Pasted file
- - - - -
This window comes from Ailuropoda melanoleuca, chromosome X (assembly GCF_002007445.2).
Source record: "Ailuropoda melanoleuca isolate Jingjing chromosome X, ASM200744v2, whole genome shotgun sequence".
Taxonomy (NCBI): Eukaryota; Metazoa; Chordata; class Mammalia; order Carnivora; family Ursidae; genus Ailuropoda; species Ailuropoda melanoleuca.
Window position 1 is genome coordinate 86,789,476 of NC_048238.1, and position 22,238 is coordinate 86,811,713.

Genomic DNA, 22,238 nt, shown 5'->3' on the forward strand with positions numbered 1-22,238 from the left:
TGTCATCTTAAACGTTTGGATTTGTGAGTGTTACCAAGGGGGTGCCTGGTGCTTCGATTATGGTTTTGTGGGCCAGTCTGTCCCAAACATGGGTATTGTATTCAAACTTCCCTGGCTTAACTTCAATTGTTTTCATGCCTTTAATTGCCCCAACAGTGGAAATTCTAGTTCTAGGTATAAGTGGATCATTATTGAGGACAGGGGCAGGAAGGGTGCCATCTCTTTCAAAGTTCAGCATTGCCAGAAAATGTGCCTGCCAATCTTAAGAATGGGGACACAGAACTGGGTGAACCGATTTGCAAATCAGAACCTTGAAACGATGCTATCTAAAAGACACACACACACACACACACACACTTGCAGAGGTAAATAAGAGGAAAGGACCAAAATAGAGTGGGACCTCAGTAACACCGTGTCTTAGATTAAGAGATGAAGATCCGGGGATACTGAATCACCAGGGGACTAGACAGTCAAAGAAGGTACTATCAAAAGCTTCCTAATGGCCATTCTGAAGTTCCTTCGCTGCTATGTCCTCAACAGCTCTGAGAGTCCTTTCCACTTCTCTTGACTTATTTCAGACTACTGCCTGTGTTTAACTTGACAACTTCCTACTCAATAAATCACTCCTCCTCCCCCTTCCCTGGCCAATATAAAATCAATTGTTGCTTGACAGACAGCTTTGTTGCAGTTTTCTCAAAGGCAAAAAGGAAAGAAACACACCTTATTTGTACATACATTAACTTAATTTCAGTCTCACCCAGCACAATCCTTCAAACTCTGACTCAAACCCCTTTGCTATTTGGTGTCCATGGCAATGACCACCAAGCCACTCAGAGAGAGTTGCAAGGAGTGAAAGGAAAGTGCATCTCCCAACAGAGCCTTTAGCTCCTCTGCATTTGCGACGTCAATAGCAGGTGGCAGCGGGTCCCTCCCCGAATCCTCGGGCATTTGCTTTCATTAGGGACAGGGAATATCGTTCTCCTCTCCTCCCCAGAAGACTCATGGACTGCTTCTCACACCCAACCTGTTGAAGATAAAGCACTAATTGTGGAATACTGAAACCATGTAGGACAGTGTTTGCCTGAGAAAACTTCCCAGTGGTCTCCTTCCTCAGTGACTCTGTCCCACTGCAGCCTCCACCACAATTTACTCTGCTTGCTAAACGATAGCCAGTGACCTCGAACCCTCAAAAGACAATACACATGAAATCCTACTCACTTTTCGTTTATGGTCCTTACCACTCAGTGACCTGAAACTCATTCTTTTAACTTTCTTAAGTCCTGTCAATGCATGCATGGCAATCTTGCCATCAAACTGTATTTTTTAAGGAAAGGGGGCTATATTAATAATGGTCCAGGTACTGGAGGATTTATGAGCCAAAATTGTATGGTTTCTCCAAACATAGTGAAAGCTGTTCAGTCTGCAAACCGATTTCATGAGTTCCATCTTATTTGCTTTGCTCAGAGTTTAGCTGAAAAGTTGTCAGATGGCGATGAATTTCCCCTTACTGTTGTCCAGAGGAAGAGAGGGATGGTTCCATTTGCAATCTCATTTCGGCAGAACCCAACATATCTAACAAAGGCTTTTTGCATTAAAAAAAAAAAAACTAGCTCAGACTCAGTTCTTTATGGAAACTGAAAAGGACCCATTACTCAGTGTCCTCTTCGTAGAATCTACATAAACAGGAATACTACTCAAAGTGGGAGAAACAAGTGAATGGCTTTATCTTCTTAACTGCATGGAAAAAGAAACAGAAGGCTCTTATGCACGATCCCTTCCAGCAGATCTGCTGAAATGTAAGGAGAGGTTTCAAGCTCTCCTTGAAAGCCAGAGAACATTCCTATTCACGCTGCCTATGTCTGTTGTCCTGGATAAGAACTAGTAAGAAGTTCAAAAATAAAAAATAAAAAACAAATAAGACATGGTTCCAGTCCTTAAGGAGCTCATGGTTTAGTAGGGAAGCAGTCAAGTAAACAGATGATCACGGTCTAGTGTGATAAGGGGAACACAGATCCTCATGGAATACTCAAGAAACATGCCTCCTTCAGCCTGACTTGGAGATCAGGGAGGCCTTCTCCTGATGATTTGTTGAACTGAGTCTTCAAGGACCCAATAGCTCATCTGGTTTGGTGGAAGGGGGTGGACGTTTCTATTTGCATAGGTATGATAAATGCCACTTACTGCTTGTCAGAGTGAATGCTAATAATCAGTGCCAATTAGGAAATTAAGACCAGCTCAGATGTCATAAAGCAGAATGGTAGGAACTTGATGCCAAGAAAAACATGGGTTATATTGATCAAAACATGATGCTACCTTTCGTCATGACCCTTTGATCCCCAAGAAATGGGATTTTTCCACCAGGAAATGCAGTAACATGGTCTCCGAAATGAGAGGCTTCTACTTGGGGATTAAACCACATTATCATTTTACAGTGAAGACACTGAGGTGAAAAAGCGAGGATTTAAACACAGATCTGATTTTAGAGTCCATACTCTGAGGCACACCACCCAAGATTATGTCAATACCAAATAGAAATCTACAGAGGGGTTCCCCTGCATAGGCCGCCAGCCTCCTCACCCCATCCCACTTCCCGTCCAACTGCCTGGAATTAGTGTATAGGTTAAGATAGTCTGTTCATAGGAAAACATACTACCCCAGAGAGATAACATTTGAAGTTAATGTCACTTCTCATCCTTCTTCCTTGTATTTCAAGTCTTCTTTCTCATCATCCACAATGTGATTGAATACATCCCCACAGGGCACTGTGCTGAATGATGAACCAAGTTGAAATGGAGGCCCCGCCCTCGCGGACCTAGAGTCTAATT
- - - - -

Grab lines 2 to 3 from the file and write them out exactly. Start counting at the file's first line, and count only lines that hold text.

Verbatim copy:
Source record: "Ailuropoda melanoleuca isolate Jingjing chromosome X, ASM200744v2, whole genome shotgun sequence".
Taxonomy (NCBI): Eukaryota; Metazoa; Chordata; class Mammalia; order Carnivora; family Ursidae; genus Ailuropoda; species Ailuropoda melanoleuca.